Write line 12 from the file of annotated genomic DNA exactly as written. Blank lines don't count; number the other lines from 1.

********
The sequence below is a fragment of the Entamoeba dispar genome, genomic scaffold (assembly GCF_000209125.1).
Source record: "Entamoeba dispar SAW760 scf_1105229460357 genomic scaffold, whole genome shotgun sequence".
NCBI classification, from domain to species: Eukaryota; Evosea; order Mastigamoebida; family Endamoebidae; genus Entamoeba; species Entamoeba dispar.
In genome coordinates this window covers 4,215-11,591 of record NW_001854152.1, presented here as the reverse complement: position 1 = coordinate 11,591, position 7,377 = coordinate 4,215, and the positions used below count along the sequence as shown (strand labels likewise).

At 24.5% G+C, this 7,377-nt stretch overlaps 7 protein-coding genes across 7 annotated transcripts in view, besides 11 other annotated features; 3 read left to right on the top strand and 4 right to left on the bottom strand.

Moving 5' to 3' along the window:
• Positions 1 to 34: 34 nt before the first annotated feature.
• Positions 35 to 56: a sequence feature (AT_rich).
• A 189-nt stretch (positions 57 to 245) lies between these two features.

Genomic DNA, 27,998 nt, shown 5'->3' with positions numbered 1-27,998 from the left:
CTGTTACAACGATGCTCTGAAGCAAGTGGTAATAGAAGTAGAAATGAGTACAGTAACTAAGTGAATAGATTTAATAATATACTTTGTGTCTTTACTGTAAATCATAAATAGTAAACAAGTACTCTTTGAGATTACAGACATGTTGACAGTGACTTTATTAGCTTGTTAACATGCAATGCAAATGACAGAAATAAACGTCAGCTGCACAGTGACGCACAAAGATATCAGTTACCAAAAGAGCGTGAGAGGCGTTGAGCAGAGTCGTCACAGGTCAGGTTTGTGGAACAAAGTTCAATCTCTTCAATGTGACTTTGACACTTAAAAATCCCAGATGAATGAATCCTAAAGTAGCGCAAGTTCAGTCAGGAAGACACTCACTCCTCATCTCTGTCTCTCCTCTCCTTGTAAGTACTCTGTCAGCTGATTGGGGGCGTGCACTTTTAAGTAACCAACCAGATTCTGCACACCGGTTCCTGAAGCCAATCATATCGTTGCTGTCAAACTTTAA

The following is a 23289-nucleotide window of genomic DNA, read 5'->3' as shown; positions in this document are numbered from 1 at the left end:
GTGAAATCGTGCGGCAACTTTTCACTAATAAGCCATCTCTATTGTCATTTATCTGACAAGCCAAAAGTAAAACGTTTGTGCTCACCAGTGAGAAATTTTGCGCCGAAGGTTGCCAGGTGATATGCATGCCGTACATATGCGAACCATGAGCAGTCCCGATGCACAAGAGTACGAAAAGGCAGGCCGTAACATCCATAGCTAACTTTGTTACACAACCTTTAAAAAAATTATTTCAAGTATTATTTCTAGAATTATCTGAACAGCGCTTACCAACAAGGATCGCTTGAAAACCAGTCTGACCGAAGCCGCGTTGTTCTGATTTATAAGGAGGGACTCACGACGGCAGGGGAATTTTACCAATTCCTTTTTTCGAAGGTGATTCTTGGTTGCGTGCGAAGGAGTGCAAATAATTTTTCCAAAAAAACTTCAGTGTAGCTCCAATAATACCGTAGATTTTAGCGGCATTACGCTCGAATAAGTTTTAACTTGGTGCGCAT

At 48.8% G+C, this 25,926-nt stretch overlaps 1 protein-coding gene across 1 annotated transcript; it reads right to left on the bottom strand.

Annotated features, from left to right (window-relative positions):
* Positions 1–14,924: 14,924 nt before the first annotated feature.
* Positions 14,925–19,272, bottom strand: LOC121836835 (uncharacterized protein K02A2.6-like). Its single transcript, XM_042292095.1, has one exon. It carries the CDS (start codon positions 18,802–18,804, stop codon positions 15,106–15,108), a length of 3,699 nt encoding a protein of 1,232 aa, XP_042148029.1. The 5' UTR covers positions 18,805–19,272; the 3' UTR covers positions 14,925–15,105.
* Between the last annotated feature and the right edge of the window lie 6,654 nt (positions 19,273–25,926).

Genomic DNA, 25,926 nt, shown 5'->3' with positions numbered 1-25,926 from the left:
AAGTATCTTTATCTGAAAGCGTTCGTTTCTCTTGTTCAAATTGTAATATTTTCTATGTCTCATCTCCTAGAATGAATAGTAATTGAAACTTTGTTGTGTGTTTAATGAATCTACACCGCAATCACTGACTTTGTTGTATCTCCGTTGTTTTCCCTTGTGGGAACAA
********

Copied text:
The following is a 23289-nucleotide window of genomic DNA, read 5'->3' as shown; positions in this document are numbered from 1 at the left end: